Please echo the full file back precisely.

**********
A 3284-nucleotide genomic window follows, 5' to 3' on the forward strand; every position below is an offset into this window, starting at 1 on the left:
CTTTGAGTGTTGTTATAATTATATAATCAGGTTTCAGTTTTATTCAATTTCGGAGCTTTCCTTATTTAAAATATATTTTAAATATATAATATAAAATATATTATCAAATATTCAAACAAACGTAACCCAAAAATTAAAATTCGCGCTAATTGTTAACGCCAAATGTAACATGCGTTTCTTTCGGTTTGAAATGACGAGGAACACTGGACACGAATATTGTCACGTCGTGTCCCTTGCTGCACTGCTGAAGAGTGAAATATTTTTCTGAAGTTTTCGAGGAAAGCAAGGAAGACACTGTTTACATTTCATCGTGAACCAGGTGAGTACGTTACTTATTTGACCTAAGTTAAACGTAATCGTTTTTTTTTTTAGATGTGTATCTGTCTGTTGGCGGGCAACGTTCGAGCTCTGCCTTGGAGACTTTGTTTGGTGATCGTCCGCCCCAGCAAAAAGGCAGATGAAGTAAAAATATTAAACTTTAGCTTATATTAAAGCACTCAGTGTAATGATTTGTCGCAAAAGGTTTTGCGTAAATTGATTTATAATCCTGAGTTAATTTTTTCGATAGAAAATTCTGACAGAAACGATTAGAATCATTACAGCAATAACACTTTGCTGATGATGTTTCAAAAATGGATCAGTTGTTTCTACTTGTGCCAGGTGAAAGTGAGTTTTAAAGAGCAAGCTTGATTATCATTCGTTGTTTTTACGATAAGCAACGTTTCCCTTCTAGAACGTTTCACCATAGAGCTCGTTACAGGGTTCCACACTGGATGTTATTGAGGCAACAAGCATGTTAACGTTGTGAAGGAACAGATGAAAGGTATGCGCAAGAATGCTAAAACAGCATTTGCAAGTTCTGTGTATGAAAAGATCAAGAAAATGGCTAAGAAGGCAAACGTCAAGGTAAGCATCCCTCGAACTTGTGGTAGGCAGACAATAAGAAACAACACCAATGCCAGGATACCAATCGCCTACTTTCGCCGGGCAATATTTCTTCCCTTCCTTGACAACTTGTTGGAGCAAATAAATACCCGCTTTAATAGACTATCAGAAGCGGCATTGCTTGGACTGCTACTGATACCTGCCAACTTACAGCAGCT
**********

A 3284-nucleotide genomic window follows, 5' to 3' on the forward strand; every position below is an offset into this window, starting at 1 on the left:
CTTTGAGTGTTGTTATAATTATATAATCAGGTTTCAGTTTTATTCAATTTCGGAGCTTTCCTTATTTAAAATATATTTTAAATATATAATATAAAATATATTATCAAATATTCAAACAAACGTAACCCAAAAATTAAAATTCGCGCTAATTGTTAACGCCAAATGTAACATGCGTTTCTTTCGGTTTGAAATGACGAGGAACACTGGACACGAATATTGTCACGTCGTGTCCCTTGCTGCACTGCTGAAGAGTGAAATATTTTTCTGAAGTTTTCGAGGAAAGCAAGGAAGACACTGTTTACATTTCATCGTGAACCAGGTGAGTACGTTACTTATTTGACCTAAGTTAAACGTAATCGTTTTTTTTTTTAGATGTGTATCTGTCTGTTGGCGGGCAACGTTCGAGCTCTGCCTTGGAGACTTTGTTTGGTGATCGTCCGCCCCAGCAAAAAGGCAGATGAAGTAAAAATATTAAACTTTAGCTTATATTAAAGCACTCAGTGTAATGATTTGTCGCAAAAGGTTTTGCGTAAATTGATTTATAATCCTGAGTTAATTTTTTCGATAGAAAATTCTGACAGAAACGATTAGAATCATTACAGCAATAACACTTTGCTGATGATGTTTCAAAAATGGATCAGTTGTTTCTACTTGTGCCAGGTGAAAGTGAGTTTTAAAGAGCAAGCTTGATTATCATTCGTTGTTTTTACGATAAGCAACGTTTCCCTTCTAGAACGTTTCACCATAGAGCTCGTTACAGGGTTCCACACTGGATGTTATTGAGGCAACAAGCATGTTAACGTTGTGAAGGAACAGATGAAAGGTATGCGCAAGAATGCTAAAACAGCATTTGCAAGTTCTGTGTATGAAAAGATCAAGAAAATGGCTAAGAAGGCAAACGTCAAGGTAAGCATCCCTCGAACTTGTGGTAGGCAGACAATAAGAAACAACACCAATGCCAGGATACCAATCGCCTACTTTCGCCGGGCAATATTTCTTCCCTTCCTTGACAACTTGTTGGAGCAAATAAATACCCGCTTTAATAGACTATCAGAAGCGGCATTGCTTGGACTGCTACTGATACCTGCCAACTTACAGCAGCT